What is especially meaningful about the recently discovered figurine piece is its shape and dimensions. It simply doesn’t look like something from the body of a horse, as it exhibits characteristics of a torso that is clearly too thick and round to be consistent with that identification.
The Hohle Fels “horse” figurine in its find location. (Alexander Janas / University of Tübingen)
Archaeological Detective Work at Hohle Fels
Curious to see if any other missing pieces of the original Hohle Fels figurine had been recovered, the archaeologists carefully sorted through boxes of ivory fragments. Eventually they found a small piece that fits the right side of the body.
The archaeologists found yet another tiny ivory fragment they believe was once a part of the figurine, but they can’t be completely certain since it is a leg piece that doesn’t connect directly to the figurine’s body in its current form.
While the archaeologists are keeping their options open, Professor Conard has his own theory about which animal the figurine really represents. “The figurine now has a massive body, shows the typical pronounced bear hump at shoulder height and presents itself in a posture that could imitate the trotting gait of a bear,” he stated. But he admitted that some of his colleagues were leaning toward the idea that it was a cave lion.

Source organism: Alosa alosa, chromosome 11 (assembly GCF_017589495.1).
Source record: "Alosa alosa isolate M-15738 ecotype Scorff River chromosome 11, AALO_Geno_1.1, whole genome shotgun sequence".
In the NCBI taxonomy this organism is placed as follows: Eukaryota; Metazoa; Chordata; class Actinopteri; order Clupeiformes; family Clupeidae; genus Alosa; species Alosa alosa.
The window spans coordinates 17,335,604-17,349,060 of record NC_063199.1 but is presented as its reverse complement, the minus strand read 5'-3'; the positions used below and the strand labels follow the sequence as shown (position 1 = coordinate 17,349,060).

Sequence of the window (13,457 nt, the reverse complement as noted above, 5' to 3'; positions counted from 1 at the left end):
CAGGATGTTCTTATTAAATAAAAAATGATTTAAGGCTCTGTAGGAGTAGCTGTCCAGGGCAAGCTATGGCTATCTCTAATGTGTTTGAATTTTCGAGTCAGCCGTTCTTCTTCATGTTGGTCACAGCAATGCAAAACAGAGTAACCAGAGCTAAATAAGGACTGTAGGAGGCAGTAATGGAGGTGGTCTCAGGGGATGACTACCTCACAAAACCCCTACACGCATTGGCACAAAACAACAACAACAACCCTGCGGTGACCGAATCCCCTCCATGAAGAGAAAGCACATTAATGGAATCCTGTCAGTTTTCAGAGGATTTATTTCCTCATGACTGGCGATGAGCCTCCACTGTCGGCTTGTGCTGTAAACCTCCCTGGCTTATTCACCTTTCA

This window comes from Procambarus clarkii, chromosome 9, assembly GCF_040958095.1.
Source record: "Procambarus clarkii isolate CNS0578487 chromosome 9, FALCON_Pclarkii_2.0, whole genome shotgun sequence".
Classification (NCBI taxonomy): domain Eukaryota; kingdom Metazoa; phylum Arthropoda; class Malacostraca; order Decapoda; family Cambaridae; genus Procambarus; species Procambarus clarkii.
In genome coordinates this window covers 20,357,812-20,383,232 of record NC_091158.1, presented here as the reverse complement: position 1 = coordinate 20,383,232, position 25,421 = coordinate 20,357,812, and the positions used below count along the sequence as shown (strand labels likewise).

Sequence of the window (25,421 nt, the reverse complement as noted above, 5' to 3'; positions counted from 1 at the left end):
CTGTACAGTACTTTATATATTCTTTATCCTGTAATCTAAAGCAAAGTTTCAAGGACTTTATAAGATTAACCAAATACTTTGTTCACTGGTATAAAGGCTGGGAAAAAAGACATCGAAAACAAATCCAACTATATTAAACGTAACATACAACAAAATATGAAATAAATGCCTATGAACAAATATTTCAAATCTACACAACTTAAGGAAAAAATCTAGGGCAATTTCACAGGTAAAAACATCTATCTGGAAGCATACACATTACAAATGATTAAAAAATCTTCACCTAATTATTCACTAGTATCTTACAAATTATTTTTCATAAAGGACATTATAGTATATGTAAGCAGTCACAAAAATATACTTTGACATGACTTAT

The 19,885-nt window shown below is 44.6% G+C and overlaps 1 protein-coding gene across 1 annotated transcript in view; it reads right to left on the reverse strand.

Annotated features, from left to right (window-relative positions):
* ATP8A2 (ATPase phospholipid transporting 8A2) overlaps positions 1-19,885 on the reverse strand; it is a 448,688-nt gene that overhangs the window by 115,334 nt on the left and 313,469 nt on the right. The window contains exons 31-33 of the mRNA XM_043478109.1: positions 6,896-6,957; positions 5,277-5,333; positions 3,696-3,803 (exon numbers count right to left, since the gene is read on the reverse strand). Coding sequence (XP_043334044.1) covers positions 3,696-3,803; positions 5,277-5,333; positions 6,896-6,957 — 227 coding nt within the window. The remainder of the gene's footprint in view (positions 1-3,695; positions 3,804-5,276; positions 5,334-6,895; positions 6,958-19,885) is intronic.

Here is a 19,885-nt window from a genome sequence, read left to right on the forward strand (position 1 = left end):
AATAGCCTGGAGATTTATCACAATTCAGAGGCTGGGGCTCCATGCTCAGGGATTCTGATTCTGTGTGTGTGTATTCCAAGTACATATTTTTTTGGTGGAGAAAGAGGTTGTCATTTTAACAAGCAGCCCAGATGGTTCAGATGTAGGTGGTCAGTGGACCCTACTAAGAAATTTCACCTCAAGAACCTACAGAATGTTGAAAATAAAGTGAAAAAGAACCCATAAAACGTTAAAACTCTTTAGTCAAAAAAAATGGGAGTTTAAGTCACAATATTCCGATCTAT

“It is by no means always easy to determine Ice Age depictions with certainty, especially when they are preserved in such fragmentary form,” Professor Conard acknowledged. “It therefore makes sense to look particularly carefully for the missing parts of this animal in the years to come.”
Excavation work at Hohle Fels in Germany, where the so-called “horse” figurine was unearthed. (Nicholas J. Conard / University of Tübingen)
An Archaeologist’s Work is Never Done
Overall a total of five connectible statue pieces have now been found at Hohle Fels. But there are still several more that would need to be recovered to make the ivory artifact complete.
With the newly recovered pieces added, the ivory figurine will now be returned to the nearby Prehistoric Museum in Blaubeuren, from where it was borrowed. But once it goes back on public display, it will no longer be labeled as a horse. “This figure shows us and our visitors like no other that the archaeological work is never finished,” said the Museum’s managing director Dr. Stefanie Kölbl.
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Further proof of her statement can be found right next door to the museum, where archaeologists and technicians are continuing to sort through the various finds removed from Hohle Fels. They won’t be looking exclusively for more pieces of the ivory animal figurine, but they may eventually find some anyway.
“It’s fascinating to see the excavators there at work with magnifying glasses and tweezers,” said Dr. Kölbl, “and even more fascinating to realize that somehow nothing seems to be lost over this long, long time, and we can hope to be able to complete this figure at some point.”
Top image: The Hohle Fels “horse” figurine with all its fragments. Source: Ria Litzenberg / University of Tübingen
By Nathan Falde